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Top five reasons to start using ITIL and ITSM today

Looking for a reason to start following IT Service Management and ITIL frameworks? We have five. Learn how to get the most out of ITSM and ITIL initiatives.

ITSM best practices can help IT provide business value, improve service quality and reduce costs. But the sometimes...

misunderstood frameworks, including the IT Infrastructure Library (ITIL), cause some CIOs to shy away, fearing complexity and cost. Finding the best ways to maximize these goals while putting forth the least amount of resources is crucial to getting the most out of your IT Service Management (ITSM) and ITIL initiatives.

More ITSM and ITIL resources
IT Service Management: Best practices for improving IT efficiency

Targeted IT communications key to ITIL implementation success

Here are five tips to ensure success once you start using ITIL and ITSM:

1. Select ITIL-compatible tools to better interact with your global partners.

When selecting an ITSM solution to use with global partners, looking in a universal location with an established list and set of standards makes decisions easier and supports confidence between the partners. In addition, sticking to strict ITIL standards from a single vendor can help process integrations go seamlessly and ensure all parties are speaking the same technical language.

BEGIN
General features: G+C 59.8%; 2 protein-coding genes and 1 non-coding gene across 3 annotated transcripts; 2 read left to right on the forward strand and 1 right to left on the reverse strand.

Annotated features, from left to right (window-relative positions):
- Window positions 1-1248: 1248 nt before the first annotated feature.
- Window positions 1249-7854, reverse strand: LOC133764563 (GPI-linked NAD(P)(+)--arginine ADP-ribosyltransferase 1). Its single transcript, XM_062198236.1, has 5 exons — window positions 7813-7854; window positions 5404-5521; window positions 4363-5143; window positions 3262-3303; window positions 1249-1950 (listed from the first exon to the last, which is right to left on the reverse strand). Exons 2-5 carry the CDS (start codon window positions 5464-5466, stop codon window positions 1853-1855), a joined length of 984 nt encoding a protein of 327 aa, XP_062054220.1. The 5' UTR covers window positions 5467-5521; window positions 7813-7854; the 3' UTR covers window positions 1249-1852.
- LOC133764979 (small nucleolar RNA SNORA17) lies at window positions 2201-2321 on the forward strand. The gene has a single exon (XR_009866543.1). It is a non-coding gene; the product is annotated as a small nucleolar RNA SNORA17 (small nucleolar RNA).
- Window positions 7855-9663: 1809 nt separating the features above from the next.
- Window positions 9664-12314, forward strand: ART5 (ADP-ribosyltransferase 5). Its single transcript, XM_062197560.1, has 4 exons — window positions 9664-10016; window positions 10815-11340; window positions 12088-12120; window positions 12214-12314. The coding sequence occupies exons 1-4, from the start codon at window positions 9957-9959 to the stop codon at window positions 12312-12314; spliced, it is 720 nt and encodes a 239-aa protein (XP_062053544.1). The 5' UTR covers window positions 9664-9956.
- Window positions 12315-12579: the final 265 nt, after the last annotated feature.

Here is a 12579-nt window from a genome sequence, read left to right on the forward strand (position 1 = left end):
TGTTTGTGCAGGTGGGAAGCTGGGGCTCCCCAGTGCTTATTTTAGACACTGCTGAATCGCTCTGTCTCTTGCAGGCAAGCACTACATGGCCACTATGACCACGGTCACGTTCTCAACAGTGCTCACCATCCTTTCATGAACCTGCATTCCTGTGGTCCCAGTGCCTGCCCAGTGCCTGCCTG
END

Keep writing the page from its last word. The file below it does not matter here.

It is always an advantage to understand what types of ITIL tools your global partners are working with and how they rate them. Knowing that the tools your global partners choose to work with have been verified by a third party as being compatible with ITIL frameworks is another way to keep a homogenous IT environment and ease interactions with other global companies using similar preapproved tools.

"We're dealing with customers who have made decisions based on similar results. It's strategic -- we're going to make sure all the tools we use are ITIL-compatible so we all speak that same language," said Larry Granger, former CIO and current senior executive for business development at TechTeam Global Inc.

2. Spell out what your help desk has to offer.

Managing staff, providing services to customers and creating efficiencies for less money can be daunting tasks for any IT organization. Couple that with an unclear idea of what the help desk's services are, and it can be almost impossible to be efficient. "It's selling blue sky," said Lee Root, IT division manager for Tulare County in California. "No one knows what you have to offer, so they want everything."

According to Root, identifying and cataloguing the services his help desk offers allows his team to focus on those priorities while leaving some built-in availability to work "other" customer requests. Using ITIL and ITSM tools, in conjunction with an established set of best practices, provides a way to track services and customer satisfaction while keeping the team focused on priorities.

3. Concentrate on processes, maximize ROI.